With LÄPPLE AUTOMOTIVE since 2003
Management of series-production projects, from planning to quality assurance.
I started my journey at LÄPPLE as a puncturer, before working my way up to become plant operator. I really enjoyed the work there, and I was adamant that I could make it into something even better. I then seized the opportunity and decided to develop myself further. Having already qualified as a technician, I did the advanced training before being offered a position as supervisor for bodyshells division 1, which I was eager to accept. I then took on additional training as an auditor and quality management officer, eventually landing myself a project management position – a job I’ve been doing for three years now.
Project management here is a far cry from your typical office job. You spend maybe 50 or 60 per cent of the time at your desk, but the rest of the time, you’ll be out of office on project work, be it at development meetings, series production lines, customer consultations or on the factory shop floor. I am responsible for factory layout, quality, output and which technologies are used. So I’m often travelling around to different places in order to deal with issues relating to these areas. So it’s definitely not a purely desk-based job.
What excites me about this job is the sheer variety of things to do each day. I’m involved with all areas, from system engineering and the selection and procurement of components, right through to the finished product. I’m really passionate about the whole thing!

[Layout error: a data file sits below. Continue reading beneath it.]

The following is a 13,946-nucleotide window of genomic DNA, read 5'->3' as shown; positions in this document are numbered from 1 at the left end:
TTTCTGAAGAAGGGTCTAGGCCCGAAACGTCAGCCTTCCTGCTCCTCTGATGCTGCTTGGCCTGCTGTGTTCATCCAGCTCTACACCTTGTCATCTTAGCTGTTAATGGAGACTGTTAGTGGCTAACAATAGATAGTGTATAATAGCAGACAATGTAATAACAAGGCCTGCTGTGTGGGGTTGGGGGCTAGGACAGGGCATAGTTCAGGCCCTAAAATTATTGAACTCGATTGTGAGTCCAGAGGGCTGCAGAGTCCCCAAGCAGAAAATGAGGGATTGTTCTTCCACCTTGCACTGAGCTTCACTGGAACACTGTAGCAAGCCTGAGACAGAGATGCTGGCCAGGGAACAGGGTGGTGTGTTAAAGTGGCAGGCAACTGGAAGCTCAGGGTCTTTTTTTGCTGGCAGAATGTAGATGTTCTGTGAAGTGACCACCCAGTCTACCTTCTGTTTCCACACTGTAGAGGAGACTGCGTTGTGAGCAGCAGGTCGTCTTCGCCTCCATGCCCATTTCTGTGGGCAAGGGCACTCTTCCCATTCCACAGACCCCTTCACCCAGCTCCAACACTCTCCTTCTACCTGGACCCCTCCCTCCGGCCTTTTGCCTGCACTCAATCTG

A unicell is a kind of manufacturing cell which is used to make several different products. A plant has a certain useful area, but several products can be integrated into a single unicell. This is a major advantages of using unicells, because they can be used to manufacture a wide range of product variants.
The great thing about this kind of production system is that it can create premium, next-generation products. This kind of product cannot be created using standard technologies, but rather with innovative techniques such as laser beam welding. We also employ laser smoothing technology in these systems – something which hasn’t been used in this way before. These are surely the technologies of the future.
The car manufacturers of tomorrow will demand innovative technologies such as the laser welding of today. We will eventually move away from conventional, adhesive-based bonding and adopt laser welding, laser beam welding and laser soldering. I firmly believe that’s where technology will take us.
For example, we are the first supplier to use laser beam welding for an aluminium door for our customer BMW, so LÄPPLE Automotive is leading the charge in this movement. That’s definitely something we can be proud of.
We work very closely with FIBRO. For example, they supply us with the rotary tables we use for each of our projects. We then hold discussions with our various staff groupings, after which we install these components in our systems as well.
This system of collaboration works very well. Our colleagues from Heilbronn and Teublitz get along very well. Of course, there can be language complications from time to time, which is understandable because the dialects we speak are a little different. But in the end we’ll always find some common ground on which to communicate.
There’s a trend nowadays where niche products come from OEMs, and these are niche products the OEMs can’t manufacture themselves due to the low production quantities. As a result, these small series-production jobs are outsourced. That’s where we see opportunities to grow our order books.